Stanford considers increasing payroll tax

Published 7:12 am Monday, May 28, 2018

Stanford City Council is considering an increase to the city’s payroll tax to help fund its budget next year. At it’s next meeting, the council plans to review three scenarios for raising the current payroll tax of .65 percent to 1 percent, 1.15 percent and 1.25 percent.

Council members said Thursday night that Stanford has one of the lowest if not the lowest payroll tax in Kentucky currently. Increasing the tax to 1 percent would be enough to balance the city budget, which includes added cost for retirement contributions and increases in funding for the police and fire departments, Mayor Eddie Carter said. Fire Chief Scott Maples and Police Chief Zach Middleton encouraged the council to pursue a larger increase because they said the additional funds will be needed in future years.

(Ben Kleppinger photo)
Stanford Fire Chief Scott Maples, left, and Mayor Eddie Carter review a map prior to Thursday’s Stanford City Council meeting.

Email newsletter signup

Maples, who used to serve as a city council member, said he was conservative and “didn’t want to raise anything” while he was sitting in an elected seat. But the number of calls handled by Stanford’s first responders has skyrocketed to the point where the city can’t afford to provide the services residents expect with its current revenues, he said.

“I think we’ve gotten to the point now that revenue is an issue,” he said. “We’ve never really stared the revenue issue in the face and looked to the future. I think it’s kind of catching up with us, especially in emergency services.”

Maples’ proposed budget for the 2018-19 fiscal year grows by about $24,000 over the current year, he said. The vast majority of that — about $20,000 — is to increase paid staffing of the fire department. Maples said that staffing is needed for a variety of reasons, but especially because of the rising number of emergency calls the fire department is responding to.

Data provided by Maples shows the number of project runs for 2018 is 732 — more than 640 percent of the 114 runs the department handled in 2010. That’s because of a substantial increase in traffic flow along the highways that pass through Stanford, which has resulted in many more wreck scenes that firefighters have to work, Maples said. It’s also because of an increase in gas leaks and more medical response calls, he said.

Medical response runs have increased by 60 percent since 2012, according to Maples’ data. Stanford firefighters are often able to beat EMS responders to the scene and provide medical assistance until EMS arrive, Maples explained.

Police Chief Middleton said he’s grateful for the increased presence of firefighter EMTs on medical emergency runs.

“On the police side of it, getting to an overdose scene and being the only officer there — it’s a relief to see them right behind us,” Middleton said. “… They’re usually right there on it.”

Maples said maintaining paid staff at the fire department will also help the city maintain or even improve its ISO rating, which is what determines how low residents’ insurance premiums are.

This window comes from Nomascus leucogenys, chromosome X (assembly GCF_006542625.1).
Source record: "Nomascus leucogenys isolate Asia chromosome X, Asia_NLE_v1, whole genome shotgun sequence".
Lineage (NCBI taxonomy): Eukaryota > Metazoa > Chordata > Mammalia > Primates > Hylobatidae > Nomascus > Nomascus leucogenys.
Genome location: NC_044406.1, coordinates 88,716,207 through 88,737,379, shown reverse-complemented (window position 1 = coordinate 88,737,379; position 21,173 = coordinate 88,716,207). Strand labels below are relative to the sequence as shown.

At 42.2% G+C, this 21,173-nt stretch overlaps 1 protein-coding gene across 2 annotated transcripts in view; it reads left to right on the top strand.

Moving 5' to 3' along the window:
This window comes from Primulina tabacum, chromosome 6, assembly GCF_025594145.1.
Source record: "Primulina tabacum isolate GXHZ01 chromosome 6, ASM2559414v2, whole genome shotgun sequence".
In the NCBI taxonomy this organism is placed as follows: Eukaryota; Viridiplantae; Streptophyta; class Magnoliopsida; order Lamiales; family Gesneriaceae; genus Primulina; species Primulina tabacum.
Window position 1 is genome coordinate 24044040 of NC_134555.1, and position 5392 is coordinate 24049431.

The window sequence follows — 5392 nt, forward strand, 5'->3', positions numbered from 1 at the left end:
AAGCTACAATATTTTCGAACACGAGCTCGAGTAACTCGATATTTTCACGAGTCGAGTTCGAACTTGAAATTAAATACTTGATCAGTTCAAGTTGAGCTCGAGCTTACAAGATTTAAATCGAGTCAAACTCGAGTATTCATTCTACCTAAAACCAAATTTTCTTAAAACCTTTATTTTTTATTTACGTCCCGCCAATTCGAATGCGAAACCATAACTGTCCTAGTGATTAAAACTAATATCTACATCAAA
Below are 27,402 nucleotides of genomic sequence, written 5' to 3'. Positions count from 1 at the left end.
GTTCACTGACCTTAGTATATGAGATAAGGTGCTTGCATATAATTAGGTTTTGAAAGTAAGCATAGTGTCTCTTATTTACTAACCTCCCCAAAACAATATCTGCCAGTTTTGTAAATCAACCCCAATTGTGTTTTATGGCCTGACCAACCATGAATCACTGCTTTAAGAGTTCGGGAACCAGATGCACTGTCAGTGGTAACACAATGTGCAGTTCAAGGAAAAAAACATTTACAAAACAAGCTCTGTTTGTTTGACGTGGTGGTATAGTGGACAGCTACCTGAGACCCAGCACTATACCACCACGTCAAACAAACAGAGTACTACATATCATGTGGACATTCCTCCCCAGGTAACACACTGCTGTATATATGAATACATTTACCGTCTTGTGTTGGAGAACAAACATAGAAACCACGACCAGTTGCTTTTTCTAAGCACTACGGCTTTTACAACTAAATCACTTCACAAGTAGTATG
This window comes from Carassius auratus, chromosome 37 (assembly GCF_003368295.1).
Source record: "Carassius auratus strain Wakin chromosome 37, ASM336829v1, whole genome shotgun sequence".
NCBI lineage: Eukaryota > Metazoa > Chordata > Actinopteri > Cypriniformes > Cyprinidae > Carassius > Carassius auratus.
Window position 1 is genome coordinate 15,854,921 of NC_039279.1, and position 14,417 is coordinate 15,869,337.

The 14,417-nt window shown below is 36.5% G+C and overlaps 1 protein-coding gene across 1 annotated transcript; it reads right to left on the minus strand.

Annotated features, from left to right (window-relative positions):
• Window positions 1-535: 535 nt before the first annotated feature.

Police have been handling many more calls, as well, Middleton said. According to his data, Stanford officers responded to 14,819 calls in 2017 — about 40 calls every day. That’s 173 percent of the 8,528 calls the department handled in 2014.

The police budget for 2018-19 is projected to increase by around $48,000, all of which is going to cover salaries for officers and the state-required increase in retirement contributions, Middleton said.

Increasing the city’s payroll tax to 1 percent would bring in an estimated $206,898 in additional revenue, according to information passed out at Thursday’s meeting by Mayor Carter. However, Carter said he believes that estimate is low and it could actually bring in $250,000 or even $300,000.

Middleton and Maples said the 1-percent increase would cover rising costs across the board, not just in the emergency departments, but it wouldn’t do much more than that.

(Ben Kleppinger photo)
Stanford City Council members Peggy Hester, left, and Ronnie Deatherage listen to presentations about emergency services budgets Thursday evening.

“That’s why I say go above,” Middleton said.

Maples agreed.

“That just meets it. It doesn’t help with the future; it doesn’t help with next year,” he said of the proposed increase to 1 percent. “You’re going to be in the exact same spot next year.”

The city council has not taken a vote on any increase to the payroll tax yet; it also hasn’t approved a first reading of the proposed budget.

Under the current tax rate, a worker making $400 a week ($10/hour) at a job inside Stanford’s city limits pays $2.60 of that to the city (about $135 annually). If the rate was increased to 1 percent, the same worker would pay $4 a week, or $208 annually. At 1.15 percent, the worker would pay $4.60 weekly or about $239 annually; and at 1.25 percent it would be $5 weekly or $260 annually.

Last fiscal year (2016-17), Stanford brought in $591,138 from its occupational tax, according to information from Carter.